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Letters to the Editor

Spectacle Frame Induced Irritant Contact Dermatitis

Kompella, Viswanadh B. MS; Dhar, Srimayi DO; Aasuri, Murali K. MD; Sridhar, M. S. MD

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Indian Journal of Ophthalmology: Apr–Jun 2005 - Volume 53 - Issue 2 - p 146
doi: 10.4103/0301-4738.16189
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Dear Editor,

Allergic contact dermatitis due to spectacle frames is not common. But, irritant contact dermatitis is not very common. We report such a case.

20-year-old young female patient, a spectacle wearer complained of irritation and itching over the cheeks of the two weeks duration. Examination of the face showed bilateral skin lesions just above the cheeks where the spectacle frame rested. The lesion was crescentic in shape, measuring 3.8 cms x 1.2 cms in its widest part [Figure 1a and 1b]. There was erythema, oedema, oozing of serous discharge along with scaling. She has been wearing the same spectacle frame for the past 8 years. The spectacle frame was plastic in nature (cellulose acetate). She was advised to discontinue the spectacle and was prescribed corticosteriod antibiotic ointment (betamethosone dipropionate 0.025% and neomycin sulphate 0.5%) twice a day over the lesion.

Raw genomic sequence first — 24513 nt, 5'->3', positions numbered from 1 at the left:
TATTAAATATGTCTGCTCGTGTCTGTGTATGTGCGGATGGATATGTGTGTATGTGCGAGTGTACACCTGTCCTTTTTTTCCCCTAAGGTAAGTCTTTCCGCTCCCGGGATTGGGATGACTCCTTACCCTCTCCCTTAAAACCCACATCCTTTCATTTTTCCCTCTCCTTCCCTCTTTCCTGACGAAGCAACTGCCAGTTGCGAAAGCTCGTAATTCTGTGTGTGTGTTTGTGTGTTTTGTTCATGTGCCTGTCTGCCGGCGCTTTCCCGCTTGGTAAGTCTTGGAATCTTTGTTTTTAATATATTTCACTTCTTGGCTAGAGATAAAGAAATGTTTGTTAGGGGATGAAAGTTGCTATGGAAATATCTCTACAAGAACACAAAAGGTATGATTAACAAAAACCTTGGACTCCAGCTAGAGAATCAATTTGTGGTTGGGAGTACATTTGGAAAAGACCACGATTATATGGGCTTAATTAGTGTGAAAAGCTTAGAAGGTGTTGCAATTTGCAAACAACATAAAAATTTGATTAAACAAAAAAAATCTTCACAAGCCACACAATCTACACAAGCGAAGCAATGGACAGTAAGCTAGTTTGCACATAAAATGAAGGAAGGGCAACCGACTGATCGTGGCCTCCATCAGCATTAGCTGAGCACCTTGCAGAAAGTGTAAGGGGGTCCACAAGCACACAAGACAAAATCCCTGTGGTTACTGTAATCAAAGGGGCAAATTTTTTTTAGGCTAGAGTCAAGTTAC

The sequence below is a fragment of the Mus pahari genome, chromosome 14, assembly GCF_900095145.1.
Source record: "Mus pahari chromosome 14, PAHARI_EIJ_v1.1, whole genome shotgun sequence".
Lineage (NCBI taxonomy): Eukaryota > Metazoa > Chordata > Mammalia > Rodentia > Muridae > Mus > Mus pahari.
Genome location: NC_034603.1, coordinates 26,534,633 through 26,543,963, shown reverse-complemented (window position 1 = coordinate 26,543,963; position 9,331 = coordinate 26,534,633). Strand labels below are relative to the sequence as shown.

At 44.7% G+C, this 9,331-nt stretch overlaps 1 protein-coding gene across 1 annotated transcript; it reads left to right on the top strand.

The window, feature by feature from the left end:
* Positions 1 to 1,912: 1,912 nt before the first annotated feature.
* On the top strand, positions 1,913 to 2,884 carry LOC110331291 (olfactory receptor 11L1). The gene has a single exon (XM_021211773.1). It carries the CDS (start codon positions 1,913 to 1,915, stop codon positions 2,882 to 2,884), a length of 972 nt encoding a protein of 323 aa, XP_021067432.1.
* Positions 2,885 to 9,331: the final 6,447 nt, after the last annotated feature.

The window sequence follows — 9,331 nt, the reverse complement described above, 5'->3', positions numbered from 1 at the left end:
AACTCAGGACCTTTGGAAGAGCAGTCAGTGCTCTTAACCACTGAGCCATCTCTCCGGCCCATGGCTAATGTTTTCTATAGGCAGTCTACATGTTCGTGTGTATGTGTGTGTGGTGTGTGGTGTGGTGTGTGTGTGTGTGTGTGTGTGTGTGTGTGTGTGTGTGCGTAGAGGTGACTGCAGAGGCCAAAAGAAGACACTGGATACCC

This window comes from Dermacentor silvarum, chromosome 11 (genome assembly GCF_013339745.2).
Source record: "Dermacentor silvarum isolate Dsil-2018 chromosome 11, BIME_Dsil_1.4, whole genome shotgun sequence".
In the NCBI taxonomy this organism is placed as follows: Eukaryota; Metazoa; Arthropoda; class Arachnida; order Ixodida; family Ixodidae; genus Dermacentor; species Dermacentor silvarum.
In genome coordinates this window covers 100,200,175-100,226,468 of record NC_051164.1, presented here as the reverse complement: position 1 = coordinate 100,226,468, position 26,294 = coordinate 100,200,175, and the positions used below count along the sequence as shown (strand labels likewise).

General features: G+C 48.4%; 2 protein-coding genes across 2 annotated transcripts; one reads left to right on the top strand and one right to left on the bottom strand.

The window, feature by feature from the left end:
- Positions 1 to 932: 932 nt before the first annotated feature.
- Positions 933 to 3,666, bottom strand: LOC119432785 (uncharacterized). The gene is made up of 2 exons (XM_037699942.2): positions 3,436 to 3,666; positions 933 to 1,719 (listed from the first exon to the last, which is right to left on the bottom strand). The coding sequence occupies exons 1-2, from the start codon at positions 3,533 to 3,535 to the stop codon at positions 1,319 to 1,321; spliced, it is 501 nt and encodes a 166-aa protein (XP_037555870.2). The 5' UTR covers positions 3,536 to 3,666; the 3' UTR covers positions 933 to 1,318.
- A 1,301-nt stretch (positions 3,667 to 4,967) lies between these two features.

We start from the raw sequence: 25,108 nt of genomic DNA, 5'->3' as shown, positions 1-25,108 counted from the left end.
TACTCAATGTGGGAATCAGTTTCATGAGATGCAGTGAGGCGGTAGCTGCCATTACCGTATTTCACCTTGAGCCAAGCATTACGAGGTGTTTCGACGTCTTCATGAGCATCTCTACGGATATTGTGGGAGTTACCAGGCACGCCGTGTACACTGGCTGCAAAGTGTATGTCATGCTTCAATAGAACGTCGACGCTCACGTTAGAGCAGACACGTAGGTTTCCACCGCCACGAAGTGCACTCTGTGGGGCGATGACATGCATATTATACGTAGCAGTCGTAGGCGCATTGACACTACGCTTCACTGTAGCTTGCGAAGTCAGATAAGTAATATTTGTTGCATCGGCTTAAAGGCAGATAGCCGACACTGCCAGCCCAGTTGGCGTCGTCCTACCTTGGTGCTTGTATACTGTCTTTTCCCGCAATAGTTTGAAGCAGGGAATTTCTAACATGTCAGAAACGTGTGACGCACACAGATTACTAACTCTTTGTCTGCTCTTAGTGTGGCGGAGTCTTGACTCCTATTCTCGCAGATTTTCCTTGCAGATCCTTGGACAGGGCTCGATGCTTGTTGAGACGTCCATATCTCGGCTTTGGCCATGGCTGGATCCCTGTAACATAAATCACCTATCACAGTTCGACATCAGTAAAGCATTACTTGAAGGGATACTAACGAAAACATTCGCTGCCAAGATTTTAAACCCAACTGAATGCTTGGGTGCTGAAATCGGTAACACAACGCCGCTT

F1-21
Figure 1:
(a) At presentation, (b) At presentation, (c) 1 Week, (d) 1 Month. Note the skin lesions at the site of contact with spectacles. The lesions are erythematous and showed scaling.

Spectacle frames are broadly classified into two groups1- metallic and plastic. Allergic contact dermatitis (ACD) represent an immunological interaction between a chemical allergen and the skin being a sensitized host.1 Pruritis is the hallmark of ACD. Diagnosis is made by patch test. Review of literature shows among the metals, nickel is the most common agent causing ACD.2 Irritant type of contact dermatitis (ICD) is a non immunological reaction by excessive moisture or by acid, alkali or chemicals capable of injuring the skin if persistent contact is allowed. Pruritus develops along with hyperkeratosis and fissuring of the skin. The diagnosis is made clinically on history and negative patch test.3

Our case was unique. Heavy spectacles due to thick glasses, sub-tropical climate and facial features of high cheek bones were the contributing factors. The fact that the frame was 8 years old ruled out the possibility of ACD. However, the patch test was not done as the patient was reluctant to undergo the test.

1. Dahl MV. Chronic irritant contact dermatitis: Mechanisms, variables and differentiation from other forms of contact dermatitis Adv Dermatol. 1988;3:261
2. Grimali F, Romaguera C. Nickel allergy and spectacle frame contact aene Contact Dermatitis. 1978;4:377
3. Friedlander MH. Eczematoid reactions of the skin Ophthalmol Clin North Am. 1992;5:195–202
© 2005 Indian Journal of Ophthalmology | Published by Wolters Kluwer – Medknow